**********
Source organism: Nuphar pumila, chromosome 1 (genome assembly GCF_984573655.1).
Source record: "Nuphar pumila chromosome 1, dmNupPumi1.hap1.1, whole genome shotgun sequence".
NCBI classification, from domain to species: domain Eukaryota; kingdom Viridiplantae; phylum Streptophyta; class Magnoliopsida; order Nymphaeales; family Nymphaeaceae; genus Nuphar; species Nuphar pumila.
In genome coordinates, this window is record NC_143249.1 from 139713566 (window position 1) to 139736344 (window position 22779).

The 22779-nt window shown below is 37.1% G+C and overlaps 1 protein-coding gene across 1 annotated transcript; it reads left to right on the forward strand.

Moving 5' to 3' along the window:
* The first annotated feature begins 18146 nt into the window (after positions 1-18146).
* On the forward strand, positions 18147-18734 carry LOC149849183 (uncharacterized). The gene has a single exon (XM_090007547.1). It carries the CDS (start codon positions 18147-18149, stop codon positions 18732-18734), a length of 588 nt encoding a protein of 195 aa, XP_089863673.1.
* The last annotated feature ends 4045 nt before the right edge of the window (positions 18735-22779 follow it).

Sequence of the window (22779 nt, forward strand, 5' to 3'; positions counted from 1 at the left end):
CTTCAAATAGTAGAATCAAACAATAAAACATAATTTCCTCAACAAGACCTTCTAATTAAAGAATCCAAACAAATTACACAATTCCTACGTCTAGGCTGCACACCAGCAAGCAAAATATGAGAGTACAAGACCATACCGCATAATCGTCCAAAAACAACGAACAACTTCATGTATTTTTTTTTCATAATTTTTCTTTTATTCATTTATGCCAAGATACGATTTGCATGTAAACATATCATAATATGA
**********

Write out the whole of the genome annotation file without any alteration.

Source organism: Nuphar pumila, chromosome 1 (genome assembly GCF_984573655.1).
Source record: "Nuphar pumila chromosome 1, dmNupPumi1.hap1.1, whole genome shotgun sequence".
NCBI classification, from domain to species: domain Eukaryota; kingdom Viridiplantae; phylum Streptophyta; class Magnoliopsida; order Nymphaeales; family Nymphaeaceae; genus Nuphar; species Nuphar pumila.
In genome coordinates, this window is record NC_143249.1 from 139713566 (window position 1) to 139736344 (window position 22779).

The 22779-nt window shown below is 37.1% G+C and overlaps 1 protein-coding gene across 1 annotated transcript; it reads left to right on the forward strand.

Moving 5' to 3' along the window:
* The first annotated feature begins 18146 nt into the window (after positions 1-18146).
* On the forward strand, positions 18147-18734 carry LOC149849183 (uncharacterized). The gene has a single exon (XM_090007547.1). It carries the CDS (start codon positions 18147-18149, stop codon positions 18732-18734), a length of 588 nt encoding a protein of 195 aa, XP_089863673.1.
* The last annotated feature ends 4045 nt before the right edge of the window (positions 18735-22779 follow it).

Sequence of the window (22779 nt, forward strand, 5' to 3'; positions counted from 1 at the left end):
CTTCAAATAGTAGAATCAAACAATAAAACATAATTTCCTCAACAAGACCTTCTAATTAAAGAATCCAAACAAATTACACAATTCCTACGTCTAGGCTGCACACCAGCAAGCAAAATATGAGAGTACAAGACCATACCGCATAATCGTCCAAAAACAACGAACAACTTCATGTATTTTTTTTTCATAATTTTTCTTTTATTCATTTATGCCAAGATACGATTTGCATGTAAACATATCATAATATGA